class of 0T8 (EHT group) used the electronic histology tutorial at their leisure and on their own time to augment course content. The traditional microscope lab was still available to the students, but attendance was not mandatory. Results on the outcome measures of mean first-year dental school GPA, mean GHTT scores, and mean OHTT scores are summarized in Table 1. The EHT group’s scores in the general histology term test were significantly better than those of students in the prior classes. The EHT group scored 11.2 percent higher on this test than the 347 students in the prior classes combined (p<0.0001). Similarly, the OHTT scores of the EHT group were 11.6 percent higher than the controls (p<0.0001). Homogeneity in terms of academic skill for each comparison group was determined by comparing the mean first-year dental school GPA for each group. There was no statistically significant difference in first-year dental GPA between the Class of 0T8 (EHT group) and the Classes of 0T7 (p=0.19), 0T6 (p=0.09), 0T5 (p=0.1), 0T4 (p=0.47), and 0T3 (p=0.38). In fact, when the data were normalized against overall GPA, incremental improvement in performance per unit overall GPA was noted in the test group, which demonstrated an increase in the test score normalized ratio (TSNR) of 3-18 percent in the general histology term test and 7-21 percent in the oral histology term test over the control groups. With the exception of the GHTT/GPA ratio between the EHT group and the class of 0T7 (p=0.33), differences in GHTT/GPA ratio and OHTT/GPA ratio were statistically significant for all comparisons, favoring the EHT group over the control groups (Figure 1).

Table 1. Comparison of EHT group (0T8) mean first-year dental school GPA, general histology term test (GHTT) scores, and oral histology term test (OHTT) scores versus prior classes
Comparison Group First-Year Dental School Mean GPA Out of 4.0 3.38 (sd 0.46) 3.31 (sd 0.49) p=0.19* 3.26 (sd 0.55) p=0.09 3.47 (sd 0.43) p=0.1 3.37 (sd 0.51) p=0.47 3.40 (sd 0.42) p=0.38 Mean GHTT Score Out of 30 27.94 (sd 1.4) 26.7 (sd 2.47) p=0.0002 24.25 (sd 2.9) p<0.0001 25.46 (sd 2.6) p<0.0001 23.09 (sd 3.9) p<0.0001 23.43 (sd 3.8) p<0.0001 Mean OHTT Score Out of 20 18.82 (sd 0.98) 16.59 (sd 1.59) p<0.0001 14.42 (sd 1.97) p<0.0001 17.82 (sd 1.65) p<0.0001 15.99 (sd 2.35) p<0.0001 17.68 (sd 1.24) p<0.0001

0T8 EHT Group (n=69 ) 0T7 Group (n=67) 0T6 Group (n=72) 0T5 Group (n=68) 0T4 Group (n=71) 0T3 Group (n=69)

*p-values correspond to the differences in outcome measures between each group and the EHT group.

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Perception of the EHT
All sixty-nine students taking the EHT-based course completed the satisfaction questionnaire. One student did not answer question 7. Overall, student responses were positive, with a mean score for students’ responses (MLA) of ≥4.4 for nine out of the ten statements (Table 2) and an overall mean level of agreement for all ten responses of 4.5 out of 5 (90 percent). Overall, the students’ responses to the EHT-based course were positive, with 526 out of a possible 690 responses consisting of “strong agreement or agreement” with the statements. In contrast, only forty students’ responses were not in agreement with the statements. Students, for the most part, reported that the EHT was an effective learning method (MLA=4.8), they would prefer using the EHT than viewing slides with a traditional microscope (MLA=4.9), and they found the EHT simple to use (MLA=4.9). Responses to the questionnaire, however, reveal a lower mean level of agreement for the replacement of conventional lectures with CAL tutorials (MLA=3.1).

Discussion
Traditionally, the evaluation of different modes of learning in medical and dental education has involved a comparison of outcome measures (such as scores on a multiple choice test) between randomly allocated experimental (e.g., CAL group) and control groups.8,12,14-19 It has been argued that rigid quantitative and controlled experimentation cannot be considered valid in an environment where the variables of the subject pool are almost as great as or greater than the pool itself.20 Furthermore, the blindness involved in randomization becomes corrupted in an educational context since there are rarely placebos in education.20 Recently, there seems to be a shift from the use of the randomized controlled trial (RCT) design to a more qualitative but still measurable approach by using students’ own perceptions to assess modes of teaching. Such results have been documented alone11,19 or in conjunction with more traditional quantitative results,12,14-16 as we have done here, even though this particular investigation was not randomized.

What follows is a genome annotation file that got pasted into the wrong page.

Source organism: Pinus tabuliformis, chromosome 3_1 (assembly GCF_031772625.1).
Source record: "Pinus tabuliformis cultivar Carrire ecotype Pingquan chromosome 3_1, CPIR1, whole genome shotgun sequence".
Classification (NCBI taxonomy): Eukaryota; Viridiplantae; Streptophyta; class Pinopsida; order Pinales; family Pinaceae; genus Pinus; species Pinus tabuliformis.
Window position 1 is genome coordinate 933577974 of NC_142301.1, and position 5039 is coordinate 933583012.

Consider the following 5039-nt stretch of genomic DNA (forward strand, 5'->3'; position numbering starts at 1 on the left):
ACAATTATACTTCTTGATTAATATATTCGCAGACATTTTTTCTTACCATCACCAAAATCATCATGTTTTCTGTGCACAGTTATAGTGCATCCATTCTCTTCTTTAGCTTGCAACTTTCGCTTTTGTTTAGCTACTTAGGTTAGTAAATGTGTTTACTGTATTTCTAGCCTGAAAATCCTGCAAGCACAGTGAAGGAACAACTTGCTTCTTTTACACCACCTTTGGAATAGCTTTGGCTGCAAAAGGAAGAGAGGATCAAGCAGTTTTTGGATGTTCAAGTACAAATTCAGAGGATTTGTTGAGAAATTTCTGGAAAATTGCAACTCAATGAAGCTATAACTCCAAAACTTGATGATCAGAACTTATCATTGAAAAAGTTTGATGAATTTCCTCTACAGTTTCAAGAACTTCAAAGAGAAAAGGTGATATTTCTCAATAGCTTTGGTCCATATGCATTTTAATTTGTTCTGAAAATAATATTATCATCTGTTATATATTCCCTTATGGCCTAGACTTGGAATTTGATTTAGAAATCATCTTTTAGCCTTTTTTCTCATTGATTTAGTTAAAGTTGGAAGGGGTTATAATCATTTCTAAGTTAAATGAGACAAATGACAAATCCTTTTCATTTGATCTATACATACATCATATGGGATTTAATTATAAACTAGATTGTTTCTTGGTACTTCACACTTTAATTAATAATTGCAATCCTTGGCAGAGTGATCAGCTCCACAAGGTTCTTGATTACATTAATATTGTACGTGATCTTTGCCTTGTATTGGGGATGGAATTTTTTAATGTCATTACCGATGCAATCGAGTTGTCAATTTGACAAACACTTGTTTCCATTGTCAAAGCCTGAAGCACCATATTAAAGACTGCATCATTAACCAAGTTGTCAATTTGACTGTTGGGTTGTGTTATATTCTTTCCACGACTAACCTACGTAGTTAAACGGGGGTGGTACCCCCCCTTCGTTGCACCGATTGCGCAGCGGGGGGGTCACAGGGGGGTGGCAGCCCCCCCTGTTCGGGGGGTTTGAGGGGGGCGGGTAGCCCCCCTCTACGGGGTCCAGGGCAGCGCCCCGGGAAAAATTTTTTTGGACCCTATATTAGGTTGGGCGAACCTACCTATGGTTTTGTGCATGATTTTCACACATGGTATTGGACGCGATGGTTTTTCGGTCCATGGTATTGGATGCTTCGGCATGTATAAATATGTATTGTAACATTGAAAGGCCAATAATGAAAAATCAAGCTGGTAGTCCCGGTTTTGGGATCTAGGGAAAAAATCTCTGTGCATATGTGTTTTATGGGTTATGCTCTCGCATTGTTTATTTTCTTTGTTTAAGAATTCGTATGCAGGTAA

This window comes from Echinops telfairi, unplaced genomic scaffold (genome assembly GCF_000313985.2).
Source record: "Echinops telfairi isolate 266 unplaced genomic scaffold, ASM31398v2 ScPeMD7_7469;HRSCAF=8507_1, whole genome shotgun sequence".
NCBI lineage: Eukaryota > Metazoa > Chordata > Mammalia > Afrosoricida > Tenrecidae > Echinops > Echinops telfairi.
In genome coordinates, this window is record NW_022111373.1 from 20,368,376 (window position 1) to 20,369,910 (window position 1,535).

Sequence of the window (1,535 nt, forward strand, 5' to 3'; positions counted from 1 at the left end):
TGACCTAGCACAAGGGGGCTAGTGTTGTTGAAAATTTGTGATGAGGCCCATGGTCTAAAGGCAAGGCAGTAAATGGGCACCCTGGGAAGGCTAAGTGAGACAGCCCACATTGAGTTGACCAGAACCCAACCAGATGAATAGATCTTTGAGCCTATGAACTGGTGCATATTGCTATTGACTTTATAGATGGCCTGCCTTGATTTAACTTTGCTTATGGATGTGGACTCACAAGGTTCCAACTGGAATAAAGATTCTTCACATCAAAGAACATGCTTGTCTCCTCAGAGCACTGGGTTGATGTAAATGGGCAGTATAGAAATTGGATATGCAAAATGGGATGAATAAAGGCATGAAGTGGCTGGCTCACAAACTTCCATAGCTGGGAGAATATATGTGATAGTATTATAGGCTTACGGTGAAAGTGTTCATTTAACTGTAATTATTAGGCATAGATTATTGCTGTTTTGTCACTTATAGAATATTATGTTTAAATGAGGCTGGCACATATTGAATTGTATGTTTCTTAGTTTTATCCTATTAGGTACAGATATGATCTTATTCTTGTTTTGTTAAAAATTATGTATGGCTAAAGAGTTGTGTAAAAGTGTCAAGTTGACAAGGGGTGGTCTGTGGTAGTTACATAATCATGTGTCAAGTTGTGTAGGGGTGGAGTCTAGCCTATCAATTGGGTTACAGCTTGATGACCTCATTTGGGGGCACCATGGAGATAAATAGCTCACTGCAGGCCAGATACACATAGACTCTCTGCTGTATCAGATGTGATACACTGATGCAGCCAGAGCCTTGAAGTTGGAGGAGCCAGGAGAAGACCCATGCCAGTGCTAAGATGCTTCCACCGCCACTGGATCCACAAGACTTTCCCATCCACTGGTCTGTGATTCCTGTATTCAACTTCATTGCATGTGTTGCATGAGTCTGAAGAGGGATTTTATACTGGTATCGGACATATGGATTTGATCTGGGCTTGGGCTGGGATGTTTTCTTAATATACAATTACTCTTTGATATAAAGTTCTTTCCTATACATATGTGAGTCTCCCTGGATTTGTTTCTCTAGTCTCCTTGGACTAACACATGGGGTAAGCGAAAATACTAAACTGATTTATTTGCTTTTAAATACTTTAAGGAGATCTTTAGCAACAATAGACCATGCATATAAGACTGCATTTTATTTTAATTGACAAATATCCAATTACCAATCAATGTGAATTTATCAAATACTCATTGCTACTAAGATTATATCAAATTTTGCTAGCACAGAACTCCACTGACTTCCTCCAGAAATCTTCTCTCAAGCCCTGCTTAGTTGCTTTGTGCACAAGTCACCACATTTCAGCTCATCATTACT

Comparison of GHTT/GPA for EHT Group and Prior Classes
(p-values correspond to differences between the EHT group and each of the classes)
0 .3 5

0 .3 0

0 .2 5

0 .2 0 GHTT/GPA

0 .1 5

0 .1 0

0 .0 5

0 .0 0 E H T G roup 0T7 (p=0.33) 0T6 (p=0.0001) 0T5 (p=0.0002) 0T4 (p=0.0003) 0T3 (p<0.0001)

Figure 1. General histology term test (GHTT)/GPA ratios for all classes

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Although an RCT approach was not utilized in this study, its principal objectives were fulfilled— namely, to change the mode in which the histology course is taught without compromising students’ motivation to learn and perform in the course. In fact, the students’ response to the EHT model of teaching/ learning was very positive. Moreover, in comparing performance on the basis of GPA, it was possible to demonstrate statistically and practically significant improvements in scores for both general histology and oral histology tests by the group using the EHT as compared to the control group, comprised of previous classes. Importantly, differences in test scores were most likely related to use of the EHT since there were no differences in overall GPA amongst all groups—a finding supported by improvements in the term test/GPA ratio or test score normalized ratio (TSNR) described above. Hence, our findings correlate well with several previous investigations.15-18 Such normalization of test scores may have an impact on prior evaluative CAL studies that have documented no difference in test scores between CAL and control